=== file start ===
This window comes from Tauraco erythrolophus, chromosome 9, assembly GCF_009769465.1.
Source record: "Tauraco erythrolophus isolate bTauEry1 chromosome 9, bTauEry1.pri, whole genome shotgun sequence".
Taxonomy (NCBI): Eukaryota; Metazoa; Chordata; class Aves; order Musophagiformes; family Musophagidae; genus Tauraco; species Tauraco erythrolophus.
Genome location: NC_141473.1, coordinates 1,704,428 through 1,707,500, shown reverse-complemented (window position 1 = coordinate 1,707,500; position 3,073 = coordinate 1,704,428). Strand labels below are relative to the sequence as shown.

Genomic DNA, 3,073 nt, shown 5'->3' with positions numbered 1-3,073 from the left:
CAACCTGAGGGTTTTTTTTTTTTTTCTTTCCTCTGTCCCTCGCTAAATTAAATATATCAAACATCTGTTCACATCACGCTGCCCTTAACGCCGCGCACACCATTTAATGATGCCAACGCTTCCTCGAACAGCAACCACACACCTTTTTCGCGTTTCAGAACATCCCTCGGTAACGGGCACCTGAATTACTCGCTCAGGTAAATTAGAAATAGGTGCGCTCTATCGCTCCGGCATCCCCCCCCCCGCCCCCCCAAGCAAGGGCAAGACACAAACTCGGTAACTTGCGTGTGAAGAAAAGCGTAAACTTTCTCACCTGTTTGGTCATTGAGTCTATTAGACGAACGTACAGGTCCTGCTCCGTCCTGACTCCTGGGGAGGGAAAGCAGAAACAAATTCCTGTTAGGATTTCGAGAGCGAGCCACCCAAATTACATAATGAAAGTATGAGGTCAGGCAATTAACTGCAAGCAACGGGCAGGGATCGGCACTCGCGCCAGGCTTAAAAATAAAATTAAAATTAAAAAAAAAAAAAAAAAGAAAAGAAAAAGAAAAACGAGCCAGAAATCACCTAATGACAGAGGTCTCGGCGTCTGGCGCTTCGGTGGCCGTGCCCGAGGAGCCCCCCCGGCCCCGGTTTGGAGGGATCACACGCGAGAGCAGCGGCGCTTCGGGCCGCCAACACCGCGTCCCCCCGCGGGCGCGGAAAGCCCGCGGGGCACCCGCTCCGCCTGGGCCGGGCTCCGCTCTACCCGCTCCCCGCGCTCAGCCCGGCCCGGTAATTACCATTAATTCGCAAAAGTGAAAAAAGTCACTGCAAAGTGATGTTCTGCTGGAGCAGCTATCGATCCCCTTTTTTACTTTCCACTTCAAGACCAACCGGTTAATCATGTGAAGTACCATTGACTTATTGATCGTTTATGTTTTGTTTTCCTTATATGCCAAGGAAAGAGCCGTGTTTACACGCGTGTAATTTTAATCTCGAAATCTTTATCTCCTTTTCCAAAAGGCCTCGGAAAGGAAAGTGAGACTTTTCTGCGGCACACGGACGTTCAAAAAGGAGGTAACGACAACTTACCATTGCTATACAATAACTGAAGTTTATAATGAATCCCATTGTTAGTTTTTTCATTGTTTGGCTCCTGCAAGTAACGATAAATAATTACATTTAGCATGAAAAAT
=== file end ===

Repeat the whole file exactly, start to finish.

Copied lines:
This window comes from Tauraco erythrolophus, chromosome 9, assembly GCF_009769465.1.
Source record: "Tauraco erythrolophus isolate bTauEry1 chromosome 9, bTauEry1.pri, whole genome shotgun sequence".
Taxonomy (NCBI): Eukaryota; Metazoa; Chordata; class Aves; order Musophagiformes; family Musophagidae; genus Tauraco; species Tauraco erythrolophus.
Genome location: NC_141473.1, coordinates 1,704,428 through 1,707,500, shown reverse-complemented (window position 1 = coordinate 1,707,500; position 3,073 = coordinate 1,704,428). Strand labels below are relative to the sequence as shown.

Genomic DNA, 3,073 nt, shown 5'->3' with positions numbered 1-3,073 from the left:
CAACCTGAGGGTTTTTTTTTTTTTTCTTTCCTCTGTCCCTCGCTAAATTAAATATATCAAACATCTGTTCACATCACGCTGCCCTTAACGCCGCGCACACCATTTAATGATGCCAACGCTTCCTCGAACAGCAACCACACACCTTTTTCGCGTTTCAGAACATCCCTCGGTAACGGGCACCTGAATTACTCGCTCAGGTAAATTAGAAATAGGTGCGCTCTATCGCTCCGGCATCCCCCCCCCCGCCCCCCCAAGCAAGGGCAAGACACAAACTCGGTAACTTGCGTGTGAAGAAAAGCGTAAACTTTCTCACCTGTTTGGTCATTGAGTCTATTAGACGAACGTACAGGTCCTGCTCCGTCCTGACTCCTGGGGAGGGAAAGCAGAAACAAATTCCTGTTAGGATTTCGAGAGCGAGCCACCCAAATTACATAATGAAAGTATGAGGTCAGGCAATTAACTGCAAGCAACGGGCAGGGATCGGCACTCGCGCCAGGCTTAAAAATAAAATTAAAATTAAAAAAAAAAAAAAAAAGAAAAGAAAAAGAAAAACGAGCCAGAAATCACCTAATGACAGAGGTCTCGGCGTCTGGCGCTTCGGTGGCCGTGCCCGAGGAGCCCCCCCGGCCCCGGTTTGGAGGGATCACACGCGAGAGCAGCGGCGCTTCGGGCCGCCAACACCGCGTCCCCCCGCGGGCGCGGAAAGCCCGCGGGGCACCCGCTCCGCCTGGGCCGGGCTCCGCTCTACCCGCTCCCCGCGCTCAGCCCGGCCCGGTAATTACCATTAATTCGCAAAAGTGAAAAAAGTCACTGCAAAGTGATGTTCTGCTGGAGCAGCTATCGATCCCCTTTTTTACTTTCCACTTCAAGACCAACCGGTTAATCATGTGAAGTACCATTGACTTATTGATCGTTTATGTTTTGTTTTCCTTATATGCCAAGGAAAGAGCCGTGTTTACACGCGTGTAATTTTAATCTCGAAATCTTTATCTCCTTTTCCAAAAGGCCTCGGAAAGGAAAGTGAGACTTTTCTGCGGCACACGGACGTTCAAAAAGGAGGTAACGACAACTTACCATTGCTATACAATAACTGAAGTTTATAATGAATCCCATTGTTAGTTTTTTCATTGTTTGGCTCCTGCAAGTAACGATAAATAATTACATTTAGCATGAAAAAT